Texas Frightmare Weekend Film Festival - Day Three -
Friday April 30, 2010. Dallas, TX -
Evan ODell

It was the first day of Texas Frightmare’s convention. The last two days I’d had a lot of fun at the film festival portion. Today, I was determined to plan out a route of attack and get there plenty early. Instead, I got called in for a job and instead, got out of there just in time to make the 5:00 early open.

Christine and Bill Gibson, owner of one of two remaining production Plymouths

It was frustrating standing there in a relatively short line for almost 40 minutes trying to get my admission bracelet from the will call line as I watched literally dozens of people cruise right in through the cash line. Remind me, what’s the incentive of early ticket purchases? Eventually, someone got the bright idea to send a couple volunteers with ample bracelets out to collect the purchase receipts and hand out bands and I was in a mere 5 minutes later.

I’ve been going to cons since the end of the Eighties. In that time, I’ve seen an enormous amount of change. I remember buying autographs for 5 or 10 bucks, even getting them free at a number of conventions. That’s probably why I have such a hard time autograph collecting now that they're running $25 to $30 and more. It’s not that I’m against buying autographs. It’s just that if I do seek autographs, I better have something truly worth autographing.

For example, two weeks ago I got a pivotal Shawshank Redemption prop replica signed by director Frank Darabont while he attended the Dallas International Film Festival. I had a chance to ask him a few questions and delighted in watching him geek out over my prop. At past horror cons, I’ve collected autographs from the cast and crew of the original Texas Chain Saw Massacre on my replica Poulan saw. If afforded the opportunity, I’d much rather buy them a drink and talk to them as a human being than be herded through assembly line style past a cash clerk and just as quickly past them.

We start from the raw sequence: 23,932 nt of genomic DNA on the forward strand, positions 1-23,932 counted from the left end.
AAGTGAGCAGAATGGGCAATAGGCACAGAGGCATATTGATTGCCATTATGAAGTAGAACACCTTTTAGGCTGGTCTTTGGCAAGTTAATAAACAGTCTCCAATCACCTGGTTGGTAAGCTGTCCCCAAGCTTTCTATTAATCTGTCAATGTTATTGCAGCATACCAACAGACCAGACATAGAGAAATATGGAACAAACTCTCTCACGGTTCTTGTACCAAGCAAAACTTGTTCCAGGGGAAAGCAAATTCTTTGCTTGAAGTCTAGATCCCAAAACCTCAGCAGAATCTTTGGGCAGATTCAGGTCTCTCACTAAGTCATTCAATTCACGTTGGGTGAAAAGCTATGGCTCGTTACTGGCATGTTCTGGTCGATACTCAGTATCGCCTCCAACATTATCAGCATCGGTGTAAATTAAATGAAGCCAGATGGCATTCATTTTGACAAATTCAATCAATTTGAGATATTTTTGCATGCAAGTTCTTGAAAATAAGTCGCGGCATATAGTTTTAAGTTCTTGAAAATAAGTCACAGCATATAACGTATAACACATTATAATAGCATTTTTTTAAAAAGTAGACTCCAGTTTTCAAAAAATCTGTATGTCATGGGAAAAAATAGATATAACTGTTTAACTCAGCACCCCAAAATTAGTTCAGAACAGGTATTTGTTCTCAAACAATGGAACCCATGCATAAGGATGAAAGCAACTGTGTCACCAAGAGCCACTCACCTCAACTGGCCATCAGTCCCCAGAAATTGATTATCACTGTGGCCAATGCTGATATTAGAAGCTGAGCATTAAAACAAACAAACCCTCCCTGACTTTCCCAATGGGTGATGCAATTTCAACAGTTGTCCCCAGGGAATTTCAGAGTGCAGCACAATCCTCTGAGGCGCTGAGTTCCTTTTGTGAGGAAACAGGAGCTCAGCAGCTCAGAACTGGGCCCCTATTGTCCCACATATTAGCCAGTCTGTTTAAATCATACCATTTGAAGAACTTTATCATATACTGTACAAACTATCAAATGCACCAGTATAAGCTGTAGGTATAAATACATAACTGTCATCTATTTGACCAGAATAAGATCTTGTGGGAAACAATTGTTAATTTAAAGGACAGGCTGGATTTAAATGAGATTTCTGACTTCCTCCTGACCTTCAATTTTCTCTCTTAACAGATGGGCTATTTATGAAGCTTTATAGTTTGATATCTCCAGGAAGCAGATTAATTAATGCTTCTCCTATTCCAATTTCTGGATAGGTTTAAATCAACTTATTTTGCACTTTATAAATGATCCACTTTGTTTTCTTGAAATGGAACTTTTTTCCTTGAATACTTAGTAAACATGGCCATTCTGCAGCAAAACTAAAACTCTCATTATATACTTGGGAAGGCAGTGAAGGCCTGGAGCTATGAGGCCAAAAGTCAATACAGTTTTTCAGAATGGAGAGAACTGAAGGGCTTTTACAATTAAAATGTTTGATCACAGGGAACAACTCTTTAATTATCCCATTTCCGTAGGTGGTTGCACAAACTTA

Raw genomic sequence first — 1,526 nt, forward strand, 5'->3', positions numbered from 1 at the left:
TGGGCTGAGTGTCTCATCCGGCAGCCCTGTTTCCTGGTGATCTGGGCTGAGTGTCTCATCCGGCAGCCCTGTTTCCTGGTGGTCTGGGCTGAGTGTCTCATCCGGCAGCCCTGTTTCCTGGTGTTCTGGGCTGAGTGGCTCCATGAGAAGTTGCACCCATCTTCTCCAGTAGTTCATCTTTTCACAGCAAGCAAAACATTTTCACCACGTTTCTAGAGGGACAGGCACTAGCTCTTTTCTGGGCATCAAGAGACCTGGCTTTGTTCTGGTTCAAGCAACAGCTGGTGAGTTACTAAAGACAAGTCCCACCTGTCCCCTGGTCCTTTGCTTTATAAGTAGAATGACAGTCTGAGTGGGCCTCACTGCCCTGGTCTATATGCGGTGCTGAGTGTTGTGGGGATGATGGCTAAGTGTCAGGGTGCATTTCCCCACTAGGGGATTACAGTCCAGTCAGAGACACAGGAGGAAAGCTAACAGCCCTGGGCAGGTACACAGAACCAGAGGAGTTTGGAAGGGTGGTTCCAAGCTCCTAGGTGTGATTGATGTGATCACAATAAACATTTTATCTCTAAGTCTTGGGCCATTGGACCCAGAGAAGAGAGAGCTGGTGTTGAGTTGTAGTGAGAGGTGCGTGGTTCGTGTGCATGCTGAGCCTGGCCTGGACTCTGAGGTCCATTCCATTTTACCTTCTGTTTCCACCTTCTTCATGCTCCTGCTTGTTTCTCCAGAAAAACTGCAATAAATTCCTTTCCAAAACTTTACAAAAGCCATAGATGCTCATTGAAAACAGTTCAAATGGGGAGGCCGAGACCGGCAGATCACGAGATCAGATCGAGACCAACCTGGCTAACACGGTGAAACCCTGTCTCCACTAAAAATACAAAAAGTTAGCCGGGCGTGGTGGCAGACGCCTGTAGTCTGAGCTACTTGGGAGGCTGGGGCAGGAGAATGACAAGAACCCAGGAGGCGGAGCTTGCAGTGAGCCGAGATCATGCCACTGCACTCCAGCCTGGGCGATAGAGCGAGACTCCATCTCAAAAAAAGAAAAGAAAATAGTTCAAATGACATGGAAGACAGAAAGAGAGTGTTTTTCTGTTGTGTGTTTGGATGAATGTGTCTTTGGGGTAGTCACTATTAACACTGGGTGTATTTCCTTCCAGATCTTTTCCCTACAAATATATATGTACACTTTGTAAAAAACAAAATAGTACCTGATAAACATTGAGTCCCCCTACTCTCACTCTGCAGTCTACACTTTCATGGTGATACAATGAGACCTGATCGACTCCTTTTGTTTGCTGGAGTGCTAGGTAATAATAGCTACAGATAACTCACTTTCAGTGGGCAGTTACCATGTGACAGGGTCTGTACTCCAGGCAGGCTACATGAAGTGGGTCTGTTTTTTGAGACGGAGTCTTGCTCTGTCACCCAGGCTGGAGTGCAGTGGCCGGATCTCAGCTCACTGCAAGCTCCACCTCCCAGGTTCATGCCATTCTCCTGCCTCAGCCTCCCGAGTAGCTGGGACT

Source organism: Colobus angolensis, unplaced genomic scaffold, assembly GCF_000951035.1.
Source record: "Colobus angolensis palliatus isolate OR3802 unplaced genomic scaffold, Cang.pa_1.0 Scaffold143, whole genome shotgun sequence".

Admittedly, my two favorite parts of convention going are the dealer room, and talking to the fans. Ebay killed much of the vintage stuff that I often hunted for at conventions. Things like magazine back issues, one sheet posters, and obscure collectables, though I can still find plenty of things I’m interested in. Today, I picked up 5 T-shirts, 6 DVDs, and a 1 year subscription to Rue Morgue Magazine.

I really enjoyed talking to the guys from The Christine Car Club. Bill Gibson was on hand with his one of two remaining movie vehicles. Another member of the club, whose name I failed to get, had a Christine Crew jacket as well as a replica letterman jacket from Christine.


(L-R)Ghoulish Gary, Evan, and creator of Rue Morgue, Rodrigo Gudino.

I also enjoyed talking to Rue Morgue Magazine’s creator, Rodrigo Gudino and artist, Ghoulish Gary Pullin. I have 75 issues of Rue Morgue magazine. Seventy-six now that I have the newest issue 100. To show my appreciation to the guys of Rue Morgue, I lined up all my issues on the pool table and snapped a photo, because a picture’s worth a thousand words… And they enjoyed seeing my dedication.